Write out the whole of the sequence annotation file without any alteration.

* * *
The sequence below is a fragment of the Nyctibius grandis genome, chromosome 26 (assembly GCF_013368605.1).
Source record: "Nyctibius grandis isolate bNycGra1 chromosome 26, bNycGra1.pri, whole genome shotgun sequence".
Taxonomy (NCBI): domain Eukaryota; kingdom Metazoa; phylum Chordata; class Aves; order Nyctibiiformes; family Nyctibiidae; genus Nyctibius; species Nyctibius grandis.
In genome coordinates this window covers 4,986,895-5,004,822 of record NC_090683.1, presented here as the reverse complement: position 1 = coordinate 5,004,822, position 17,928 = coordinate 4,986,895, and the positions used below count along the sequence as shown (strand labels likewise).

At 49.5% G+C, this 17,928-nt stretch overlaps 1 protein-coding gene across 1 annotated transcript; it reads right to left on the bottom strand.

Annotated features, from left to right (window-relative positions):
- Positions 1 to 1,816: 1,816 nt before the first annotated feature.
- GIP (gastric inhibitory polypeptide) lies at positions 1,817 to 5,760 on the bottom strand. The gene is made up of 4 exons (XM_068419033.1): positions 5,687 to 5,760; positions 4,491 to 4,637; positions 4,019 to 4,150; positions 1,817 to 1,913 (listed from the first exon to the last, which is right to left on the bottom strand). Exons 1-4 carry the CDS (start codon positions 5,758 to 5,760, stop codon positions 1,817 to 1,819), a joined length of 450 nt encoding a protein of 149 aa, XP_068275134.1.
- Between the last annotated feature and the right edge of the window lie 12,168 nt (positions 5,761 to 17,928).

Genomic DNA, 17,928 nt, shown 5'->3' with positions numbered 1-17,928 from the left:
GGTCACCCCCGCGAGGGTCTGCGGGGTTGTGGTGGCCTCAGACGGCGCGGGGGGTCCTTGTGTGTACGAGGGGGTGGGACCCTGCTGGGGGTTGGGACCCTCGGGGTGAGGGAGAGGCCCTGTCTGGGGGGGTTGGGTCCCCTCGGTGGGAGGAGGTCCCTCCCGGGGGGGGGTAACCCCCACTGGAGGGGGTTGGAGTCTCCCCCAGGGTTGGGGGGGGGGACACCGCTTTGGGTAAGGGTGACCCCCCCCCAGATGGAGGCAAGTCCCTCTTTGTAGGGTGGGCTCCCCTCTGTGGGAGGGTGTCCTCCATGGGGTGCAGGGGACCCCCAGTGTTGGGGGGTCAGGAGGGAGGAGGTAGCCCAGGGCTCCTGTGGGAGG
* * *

The sequence below is a fragment of the Nyctibius grandis genome, chromosome 26 (assembly GCF_013368605.1).
Source record: "Nyctibius grandis isolate bNycGra1 chromosome 26, bNycGra1.pri, whole genome shotgun sequence".
Taxonomy (NCBI): domain Eukaryota; kingdom Metazoa; phylum Chordata; class Aves; order Nyctibiiformes; family Nyctibiidae; genus Nyctibius; species Nyctibius grandis.
In genome coordinates this window covers 4,986,895-5,004,822 of record NC_090683.1, presented here as the reverse complement: position 1 = coordinate 5,004,822, position 17,928 = coordinate 4,986,895, and the positions used below count along the sequence as shown (strand labels likewise).

At 49.5% G+C, this 17,928-nt stretch overlaps 1 protein-coding gene across 1 annotated transcript; it reads right to left on the bottom strand.

Annotated features, from left to right (window-relative positions):
- Positions 1 to 1,816: 1,816 nt before the first annotated feature.
- GIP (gastric inhibitory polypeptide) lies at positions 1,817 to 5,760 on the bottom strand. The gene is made up of 4 exons (XM_068419033.1): positions 5,687 to 5,760; positions 4,491 to 4,637; positions 4,019 to 4,150; positions 1,817 to 1,913 (listed from the first exon to the last, which is right to left on the bottom strand). Exons 1-4 carry the CDS (start codon positions 5,758 to 5,760, stop codon positions 1,817 to 1,819), a joined length of 450 nt encoding a protein of 149 aa, XP_068275134.1.
- Between the last annotated feature and the right edge of the window lie 12,168 nt (positions 5,761 to 17,928).

Genomic DNA, 17,928 nt, shown 5'->3' with positions numbered 1-17,928 from the left:
GGTCACCCCCGCGAGGGTCTGCGGGGTTGTGGTGGCCTCAGACGGCGCGGGGGGTCCTTGTGTGTACGAGGGGGTGGGACCCTGCTGGGGGTTGGGACCCTCGGGGTGAGGGAGAGGCCCTGTCTGGGGGGGTTGGGTCCCCTCGGTGGGAGGAGGTCCCTCCCGGGGGGGGGTAACCCCCACTGGAGGGGGTTGGAGTCTCCCCCAGGGTTGGGGGGGGGGACACCGCTTTGGGTAAGGGTGACCCCCCCCCAGATGGAGGCAAGTCCCTCTTTGTAGGGTGGGCTCCCCTCTGTGGGAGGGTGTCCTCCATGGGGTGCAGGGGACCCCCAGTGTTGGGGGGTCAGGAGGGAGGAGGTAGCCCAGGGCTCCTGTGGGAGG